Thinking about death, fearing the unknown and worrying about the future aren’t traditionally considered sources of physical pain, but they may be susceptible to the same pain-killing treatments.
So Daniel Randles, a PhD candidate at the University of British Columbia and his colleagues decided to see if the interaction ran deeper. Perhaps, they thought, the pain-processing region in the brain reacts to many types of unexpected, potentially negative events. After all, both pain and social rejection involve unpredictable and distressing events that could lead to behavioral changes to avoid those situations in the future. Uncertainty also tends to increase both types of pain.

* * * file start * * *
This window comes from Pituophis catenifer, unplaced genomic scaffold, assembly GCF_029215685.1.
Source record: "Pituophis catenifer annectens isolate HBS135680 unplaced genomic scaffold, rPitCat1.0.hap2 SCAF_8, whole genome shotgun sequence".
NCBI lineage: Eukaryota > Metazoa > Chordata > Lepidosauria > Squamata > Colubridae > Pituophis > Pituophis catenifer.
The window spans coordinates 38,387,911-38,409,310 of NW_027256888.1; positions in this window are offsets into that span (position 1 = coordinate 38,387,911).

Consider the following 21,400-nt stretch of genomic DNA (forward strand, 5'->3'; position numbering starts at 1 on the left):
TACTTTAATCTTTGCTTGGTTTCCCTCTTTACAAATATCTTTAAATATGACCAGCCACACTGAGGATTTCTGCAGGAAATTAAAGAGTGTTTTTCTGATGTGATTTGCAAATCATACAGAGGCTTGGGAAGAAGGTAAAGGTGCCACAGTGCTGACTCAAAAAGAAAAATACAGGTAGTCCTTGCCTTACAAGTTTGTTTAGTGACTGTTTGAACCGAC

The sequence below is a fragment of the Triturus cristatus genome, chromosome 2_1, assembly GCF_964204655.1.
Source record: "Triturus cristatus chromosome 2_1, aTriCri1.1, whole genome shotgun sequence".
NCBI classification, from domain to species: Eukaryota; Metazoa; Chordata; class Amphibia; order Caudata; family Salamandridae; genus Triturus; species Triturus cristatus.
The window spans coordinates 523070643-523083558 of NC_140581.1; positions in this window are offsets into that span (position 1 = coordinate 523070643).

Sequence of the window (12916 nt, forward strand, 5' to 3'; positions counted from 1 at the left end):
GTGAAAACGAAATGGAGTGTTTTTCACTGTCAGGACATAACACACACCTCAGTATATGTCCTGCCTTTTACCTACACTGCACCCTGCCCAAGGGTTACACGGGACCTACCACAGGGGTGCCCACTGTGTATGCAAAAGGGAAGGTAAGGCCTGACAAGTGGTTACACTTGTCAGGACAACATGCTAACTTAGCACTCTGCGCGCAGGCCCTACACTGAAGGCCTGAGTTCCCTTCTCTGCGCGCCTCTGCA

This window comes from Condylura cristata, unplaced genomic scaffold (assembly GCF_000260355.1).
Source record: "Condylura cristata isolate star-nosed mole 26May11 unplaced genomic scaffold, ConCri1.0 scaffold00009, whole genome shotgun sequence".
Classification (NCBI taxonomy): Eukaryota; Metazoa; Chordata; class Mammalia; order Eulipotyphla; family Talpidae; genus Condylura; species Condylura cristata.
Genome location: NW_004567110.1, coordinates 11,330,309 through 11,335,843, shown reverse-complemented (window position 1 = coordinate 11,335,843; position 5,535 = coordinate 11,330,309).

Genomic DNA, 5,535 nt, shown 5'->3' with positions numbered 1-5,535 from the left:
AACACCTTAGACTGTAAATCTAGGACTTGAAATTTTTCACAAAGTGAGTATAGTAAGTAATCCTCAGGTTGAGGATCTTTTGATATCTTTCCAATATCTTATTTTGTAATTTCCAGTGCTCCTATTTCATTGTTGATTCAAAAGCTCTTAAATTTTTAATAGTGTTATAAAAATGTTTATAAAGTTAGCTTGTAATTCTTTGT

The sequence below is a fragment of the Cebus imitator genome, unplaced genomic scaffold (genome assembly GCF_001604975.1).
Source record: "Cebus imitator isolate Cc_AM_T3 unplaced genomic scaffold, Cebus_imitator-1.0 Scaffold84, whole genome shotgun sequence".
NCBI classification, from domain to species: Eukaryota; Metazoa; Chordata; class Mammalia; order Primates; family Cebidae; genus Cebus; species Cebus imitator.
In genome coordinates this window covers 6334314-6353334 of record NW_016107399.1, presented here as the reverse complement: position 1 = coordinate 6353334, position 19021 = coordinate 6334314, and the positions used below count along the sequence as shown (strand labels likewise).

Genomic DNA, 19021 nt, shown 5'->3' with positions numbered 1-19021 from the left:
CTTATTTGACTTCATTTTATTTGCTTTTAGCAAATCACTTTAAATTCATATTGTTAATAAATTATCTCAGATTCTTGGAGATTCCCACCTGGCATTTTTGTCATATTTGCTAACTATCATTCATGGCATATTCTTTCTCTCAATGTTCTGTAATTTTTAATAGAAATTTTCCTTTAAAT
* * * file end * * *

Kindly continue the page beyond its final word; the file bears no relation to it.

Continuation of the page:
“Our research focuses on a particular region of the brain, the dorsal anterior cingulate cortex (DACC),” says Randles, the lead author of the study, published in Psychological Science. “This region is known to process physical pain and manage social pain as well.”
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